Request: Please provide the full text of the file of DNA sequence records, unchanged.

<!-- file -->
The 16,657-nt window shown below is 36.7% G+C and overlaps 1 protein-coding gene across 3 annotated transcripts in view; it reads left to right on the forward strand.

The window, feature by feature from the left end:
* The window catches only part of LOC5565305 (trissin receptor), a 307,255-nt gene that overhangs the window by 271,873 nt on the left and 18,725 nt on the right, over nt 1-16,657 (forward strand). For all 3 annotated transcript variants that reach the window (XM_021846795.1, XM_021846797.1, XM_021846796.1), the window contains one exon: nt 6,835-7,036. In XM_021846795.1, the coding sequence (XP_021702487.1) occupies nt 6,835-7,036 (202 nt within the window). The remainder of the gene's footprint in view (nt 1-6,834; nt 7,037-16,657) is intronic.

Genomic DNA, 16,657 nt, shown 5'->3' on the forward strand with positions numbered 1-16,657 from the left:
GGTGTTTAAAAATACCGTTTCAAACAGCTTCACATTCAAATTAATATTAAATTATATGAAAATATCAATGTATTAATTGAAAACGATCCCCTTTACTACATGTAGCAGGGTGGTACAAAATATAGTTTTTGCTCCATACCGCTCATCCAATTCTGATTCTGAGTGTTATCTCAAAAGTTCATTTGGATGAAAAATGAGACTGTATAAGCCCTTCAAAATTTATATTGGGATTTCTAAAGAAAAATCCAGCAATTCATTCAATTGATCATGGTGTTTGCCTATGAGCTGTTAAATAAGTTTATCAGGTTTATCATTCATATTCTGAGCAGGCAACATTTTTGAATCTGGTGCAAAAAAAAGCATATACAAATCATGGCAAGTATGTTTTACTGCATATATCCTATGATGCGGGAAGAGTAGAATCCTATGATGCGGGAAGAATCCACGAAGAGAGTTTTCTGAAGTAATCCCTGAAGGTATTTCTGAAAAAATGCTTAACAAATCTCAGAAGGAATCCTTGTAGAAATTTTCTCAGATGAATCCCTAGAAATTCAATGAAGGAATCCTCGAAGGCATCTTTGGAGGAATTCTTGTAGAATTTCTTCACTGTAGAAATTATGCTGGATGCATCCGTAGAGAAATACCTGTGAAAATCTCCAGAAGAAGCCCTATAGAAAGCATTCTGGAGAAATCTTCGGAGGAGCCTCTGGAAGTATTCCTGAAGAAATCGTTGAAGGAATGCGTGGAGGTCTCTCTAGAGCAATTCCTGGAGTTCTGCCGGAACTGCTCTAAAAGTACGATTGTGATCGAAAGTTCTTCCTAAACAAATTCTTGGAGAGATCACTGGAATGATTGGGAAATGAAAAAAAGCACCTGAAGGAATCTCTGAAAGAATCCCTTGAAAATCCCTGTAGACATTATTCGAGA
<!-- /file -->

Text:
The 16,657-nt window shown below is 36.7% G+C and overlaps 1 protein-coding gene across 3 annotated transcripts in view; it reads left to right on the forward strand.

The window, feature by feature from the left end:
* The window catches only part of LOC5565305 (trissin receptor), a 307,255-nt gene that overhangs the window by 271,873 nt on the left and 18,725 nt on the right, over nt 1-16,657 (forward strand). For all 3 annotated transcript variants that reach the window (XM_021846795.1, XM_021846797.1, XM_021846796.1), the window contains one exon: nt 6,835-7,036. In XM_021846795.1, the coding sequence (XP_021702487.1) occupies nt 6,835-7,036 (202 nt within the window). The remainder of the gene's footprint in view (nt 1-6,834; nt 7,037-16,657) is intronic.

Genomic DNA, 16,657 nt, shown 5'->3' on the forward strand with positions numbered 1-16,657 from the left:
GGTGTTTAAAAATACCGTTTCAAACAGCTTCACATTCAAATTAATATTAAATTATATGAAAATATCAATGTATTAATTGAAAACGATCCCCTTTACTACATGTAGCAGGGTGGTACAAAATATAGTTTTTGCTCCATACCGCTCATCCAATTCTGATTCTGAGTGTTATCTCAAAAGTTCATTTGGATGAAAAATGAGACTGTATAAGCCCTTCAAAATTTATATTGGGATTTCTAAAGAAAAATCCAGCAATTCATTCAATTGATCATGGTGTTTGCCTATGAGCTGTTAAATAAGTTTATCAGGTTTATCATTCATATTCTGAGCAGGCAACATTTTTGAATCTGGTGCAAAAAAAAGCATATACAAATCATGGCAAGTATGTTTTACTGCATATATCCTATGATGCGGGAAGAGTAGAATCCTATGATGCGGGAAGAATCCACGAAGAGAGTTTTCTGAAGTAATCCCTGAAGGTATTTCTGAAAAAATGCTTAACAAATCTCAGAAGGAATCCTTGTAGAAATTTTCTCAGATGAATCCCTAGAAATTCAATGAAGGAATCCTCGAAGGCATCTTTGGAGGAATTCTTGTAGAATTTCTTCACTGTAGAAATTATGCTGGATGCATCCGTAGAGAAATACCTGTGAAAATCTCCAGAAGAAGCCCTATAGAAAGCATTCTGGAGAAATCTTCGGAGGAGCCTCTGGAAGTATTCCTGAAGAAATCGTTGAAGGAATGCGTGGAGGTCTCTCTAGAGCAATTCCTGGAGTTCTGCCGGAACTGCTCTAAAAGTACGATTGTGATCGAAAGTTCTTCCTAAACAAATTCTTGGAGAGATCACTGGAATGATTGGGAAATGAAAAAAAGCACCTGAAGGAATCTCTGAAAGAATCCCTTGAAAATCCCTGTAGACATTATTCGAGA